Domestic Violence Charges and Your Gun Rights: What You Need to Know

Gun and Gavel on an American FlagOklahoma has long been considered one of the most gun-friendly states. Most adults are allowed to carry guns openly without a permit, with exceptions for certain places where firearms are restricted. However, if you are convicted of domestic violence, you will forfeit your right to own or use a firearm for protection, hunting, target shooting, or employment.

How Federal Law Regulates Gun Ownership After a Domestic Violence Conviction

Misdemeanor crimes are typically considered to be less serious than felonies, but this is not the case when it comes to using firearms after a domestic violence conviction.

Individuals with felony domestic violence convictions have not been able to legally own or possess guns since the passage of the 1968 Gun Control Act. The Domestic Violence Offender Gun Ban, often called the Lautenberg Amendment after its sponsor Senator Frank Lautenberg, was enacted by Congress in 1996 to extend gun restrictions to those convicted of misdemeanor domestic violence. Qualifying offenses include any state or federal misdemeanor that "has, as an element, the use or attempted use of physical force, or the threatened use of a deadly weapon, committed by a current or former spouse, parent, or guardian of the victim, by a person with whom the victim shares a child in common, by a person who is cohabiting with or has cohabited with the victim as a spouse, parent, or guardian, or by a person similarly situated to a spouse, parent, or guardian of the victim."

Shipping, transporting, possessing, or receiving firearms or ammunition in violation of the Lautenberg Amendment is a felony criminal offense. It is also considered a felony under the Lautenberg Amendment to sell or issue a firearm or ammunition to a person with a domestic violence conviction.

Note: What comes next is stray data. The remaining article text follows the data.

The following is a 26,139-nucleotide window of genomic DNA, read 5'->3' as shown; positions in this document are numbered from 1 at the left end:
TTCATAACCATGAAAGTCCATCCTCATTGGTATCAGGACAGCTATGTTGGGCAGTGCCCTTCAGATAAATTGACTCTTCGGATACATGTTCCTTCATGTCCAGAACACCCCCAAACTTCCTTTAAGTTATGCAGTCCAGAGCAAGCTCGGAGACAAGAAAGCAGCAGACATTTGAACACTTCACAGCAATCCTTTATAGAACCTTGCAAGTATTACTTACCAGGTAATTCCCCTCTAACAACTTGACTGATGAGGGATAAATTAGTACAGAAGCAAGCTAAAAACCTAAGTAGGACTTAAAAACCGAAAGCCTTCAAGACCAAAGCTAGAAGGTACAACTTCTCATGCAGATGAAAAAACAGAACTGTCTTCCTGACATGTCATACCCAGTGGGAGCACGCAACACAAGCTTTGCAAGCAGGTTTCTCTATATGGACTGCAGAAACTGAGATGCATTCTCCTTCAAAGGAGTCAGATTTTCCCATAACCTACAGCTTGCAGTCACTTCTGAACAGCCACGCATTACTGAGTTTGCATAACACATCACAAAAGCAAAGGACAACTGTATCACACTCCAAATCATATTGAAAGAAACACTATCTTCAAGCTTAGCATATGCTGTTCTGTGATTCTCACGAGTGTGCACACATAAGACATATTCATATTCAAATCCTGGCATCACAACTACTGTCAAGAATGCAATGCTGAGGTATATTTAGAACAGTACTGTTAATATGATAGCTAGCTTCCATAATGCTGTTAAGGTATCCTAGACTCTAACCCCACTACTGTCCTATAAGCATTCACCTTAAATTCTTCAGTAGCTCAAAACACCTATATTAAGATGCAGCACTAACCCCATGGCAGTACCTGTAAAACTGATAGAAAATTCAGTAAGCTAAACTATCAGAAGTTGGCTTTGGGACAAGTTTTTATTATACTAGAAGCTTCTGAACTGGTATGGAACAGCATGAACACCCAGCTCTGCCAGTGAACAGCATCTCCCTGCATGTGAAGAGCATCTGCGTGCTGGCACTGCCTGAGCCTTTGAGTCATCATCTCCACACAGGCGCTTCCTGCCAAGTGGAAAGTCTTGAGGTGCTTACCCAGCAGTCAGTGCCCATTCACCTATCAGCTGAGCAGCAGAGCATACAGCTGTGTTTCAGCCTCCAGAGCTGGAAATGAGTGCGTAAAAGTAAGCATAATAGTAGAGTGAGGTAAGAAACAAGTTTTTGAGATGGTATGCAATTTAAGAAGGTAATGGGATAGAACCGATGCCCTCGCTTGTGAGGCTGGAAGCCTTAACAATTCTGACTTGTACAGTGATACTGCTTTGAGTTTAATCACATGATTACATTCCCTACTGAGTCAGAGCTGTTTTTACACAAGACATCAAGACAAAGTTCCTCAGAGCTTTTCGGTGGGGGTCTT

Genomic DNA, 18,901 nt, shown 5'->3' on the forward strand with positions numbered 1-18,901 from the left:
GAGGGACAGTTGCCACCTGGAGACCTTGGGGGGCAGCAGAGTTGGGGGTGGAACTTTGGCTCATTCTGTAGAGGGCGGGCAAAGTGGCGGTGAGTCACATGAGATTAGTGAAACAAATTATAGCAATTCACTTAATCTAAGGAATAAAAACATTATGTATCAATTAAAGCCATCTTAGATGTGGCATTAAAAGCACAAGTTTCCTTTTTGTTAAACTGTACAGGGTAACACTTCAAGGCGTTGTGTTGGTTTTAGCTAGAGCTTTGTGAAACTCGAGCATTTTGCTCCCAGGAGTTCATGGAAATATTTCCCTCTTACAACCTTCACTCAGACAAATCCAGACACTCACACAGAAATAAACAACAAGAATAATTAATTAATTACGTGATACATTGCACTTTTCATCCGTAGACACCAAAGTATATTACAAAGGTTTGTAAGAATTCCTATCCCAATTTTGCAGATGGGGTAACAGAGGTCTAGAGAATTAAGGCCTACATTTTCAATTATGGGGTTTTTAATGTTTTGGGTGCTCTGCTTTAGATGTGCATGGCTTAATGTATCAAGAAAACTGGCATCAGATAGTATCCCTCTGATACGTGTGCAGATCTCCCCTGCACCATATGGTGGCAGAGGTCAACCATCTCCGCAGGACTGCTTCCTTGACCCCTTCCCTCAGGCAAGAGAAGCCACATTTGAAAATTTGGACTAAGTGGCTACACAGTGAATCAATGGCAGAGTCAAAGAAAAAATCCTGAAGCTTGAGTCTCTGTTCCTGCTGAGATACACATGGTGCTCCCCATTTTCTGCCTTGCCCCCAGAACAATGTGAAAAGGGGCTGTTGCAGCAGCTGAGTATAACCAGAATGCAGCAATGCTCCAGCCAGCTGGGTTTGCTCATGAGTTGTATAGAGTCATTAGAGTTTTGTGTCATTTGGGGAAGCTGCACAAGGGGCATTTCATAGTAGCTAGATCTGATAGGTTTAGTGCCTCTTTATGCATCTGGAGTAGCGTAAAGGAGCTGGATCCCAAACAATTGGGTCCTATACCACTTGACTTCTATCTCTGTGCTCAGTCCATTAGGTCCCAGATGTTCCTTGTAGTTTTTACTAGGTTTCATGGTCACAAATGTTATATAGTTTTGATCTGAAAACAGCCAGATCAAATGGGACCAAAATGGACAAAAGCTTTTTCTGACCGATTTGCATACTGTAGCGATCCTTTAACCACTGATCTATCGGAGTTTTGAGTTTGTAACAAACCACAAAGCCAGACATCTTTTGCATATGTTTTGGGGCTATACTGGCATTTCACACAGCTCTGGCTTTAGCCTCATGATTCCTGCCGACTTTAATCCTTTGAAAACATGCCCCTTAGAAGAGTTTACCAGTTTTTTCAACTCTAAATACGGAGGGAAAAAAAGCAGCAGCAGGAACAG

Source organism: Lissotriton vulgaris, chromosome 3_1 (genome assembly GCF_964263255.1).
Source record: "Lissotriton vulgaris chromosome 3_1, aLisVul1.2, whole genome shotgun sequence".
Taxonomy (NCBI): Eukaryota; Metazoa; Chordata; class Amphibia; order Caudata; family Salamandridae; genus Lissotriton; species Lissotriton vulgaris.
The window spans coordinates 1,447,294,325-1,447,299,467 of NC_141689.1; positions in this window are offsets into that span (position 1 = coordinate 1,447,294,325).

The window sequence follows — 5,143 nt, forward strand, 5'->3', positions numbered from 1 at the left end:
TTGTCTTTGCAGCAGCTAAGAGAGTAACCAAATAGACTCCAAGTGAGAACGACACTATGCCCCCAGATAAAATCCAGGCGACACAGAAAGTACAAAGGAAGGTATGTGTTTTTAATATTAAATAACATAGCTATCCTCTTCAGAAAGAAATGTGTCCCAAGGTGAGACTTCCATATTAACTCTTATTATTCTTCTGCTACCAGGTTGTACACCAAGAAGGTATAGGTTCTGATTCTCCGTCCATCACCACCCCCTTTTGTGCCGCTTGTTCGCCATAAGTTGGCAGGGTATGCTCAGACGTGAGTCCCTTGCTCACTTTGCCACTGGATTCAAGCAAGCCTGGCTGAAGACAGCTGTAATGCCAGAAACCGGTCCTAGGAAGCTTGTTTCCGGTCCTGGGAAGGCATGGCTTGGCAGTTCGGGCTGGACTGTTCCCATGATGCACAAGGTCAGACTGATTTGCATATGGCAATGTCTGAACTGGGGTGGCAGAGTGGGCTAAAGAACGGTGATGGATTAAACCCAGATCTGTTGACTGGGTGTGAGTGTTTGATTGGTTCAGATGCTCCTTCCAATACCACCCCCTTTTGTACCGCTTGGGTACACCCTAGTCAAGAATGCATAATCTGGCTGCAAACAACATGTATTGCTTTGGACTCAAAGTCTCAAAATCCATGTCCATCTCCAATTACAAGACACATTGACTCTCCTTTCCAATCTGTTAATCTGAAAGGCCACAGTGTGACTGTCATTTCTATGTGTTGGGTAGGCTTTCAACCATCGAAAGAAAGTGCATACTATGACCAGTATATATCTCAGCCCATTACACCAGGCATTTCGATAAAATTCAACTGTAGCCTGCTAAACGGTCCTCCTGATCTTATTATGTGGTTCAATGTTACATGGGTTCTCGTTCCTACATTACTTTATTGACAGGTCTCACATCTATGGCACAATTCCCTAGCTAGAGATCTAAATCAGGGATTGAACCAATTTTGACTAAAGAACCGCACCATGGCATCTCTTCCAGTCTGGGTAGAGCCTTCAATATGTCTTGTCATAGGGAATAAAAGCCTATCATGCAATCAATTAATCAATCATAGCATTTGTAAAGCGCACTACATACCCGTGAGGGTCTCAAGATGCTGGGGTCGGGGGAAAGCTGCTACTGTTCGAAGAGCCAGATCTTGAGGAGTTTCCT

While the Lautenberg Amendment can have severe consequences for any own gun owner, it is particularly problematic for those in the military or individuals who are law enforcement officers. A qualifying conviction can potentially prevent a soldier from re-enlistment, prohibit deployment, or require the transfer to duties not requiring the bearing of weapons or ammunition. For a law enforcement officer, a qualifying conviction would mean they would no longer be able to work in any position requiring a firearm on duty.

Relevant Supreme Court Cases

The Lautenberg Amendment has been criticized by some for being overly restrictive, but its provisions have been repeatedly upheld. Consider the following:

  • A 2014 decision by the U.S. Supreme Court clarified that domestic violence doesn't even need to involve physical acts of aggression that cause injury. Relatively minor acts such as pushing, slapping, shoving, and grabbing constitute domestic violence that will result in the loss of the right to own or carry a firearm.
  • A 2016 decision by the U.S. Supreme Court states that domestic violence doesn't necessarily need to involve deliberate or intentional conduct. Behavior that is merely reckless—such as throwing a breakable object near your partner's head when shards of glass could cause injury—qualifies under federal law as an offense that would result in the loss of firearm rights.

You Can't Afford to Settle for Less Than the Best

If you've been accused of domestic violence, do not make the mistake of thinking the case will go away if the alleged victim doesn't wish to press charges. The state has the full authority to proceed without the alleged victim's cooperation—and the consequences of a conviction can be devastating. We explain why it's vital that you take domestic violence charges seriously in our free guide, Domestic Violence Charges in Oklahoma: What You Need to Know. Request a free copy for an in-depth look at what to expect after you've been charged with domestic violence and how to avoid common mistakes that can prevent you from building a strong defense.

With your reputation and future at stake, you need top-notch legal representation. Attorney Lee Berlin is the only private attorney in Oklahoma to focus his law practice on defending individuals accused of domestic abuse and other special victim crimes. With his specific focus, highly specialized training, and education combined with years of experience as a former prosecutor, Lee has created a proprietary defense system to advocate for the rights of his clients. Contact The Berlin Law Firm today to schedule a consultation.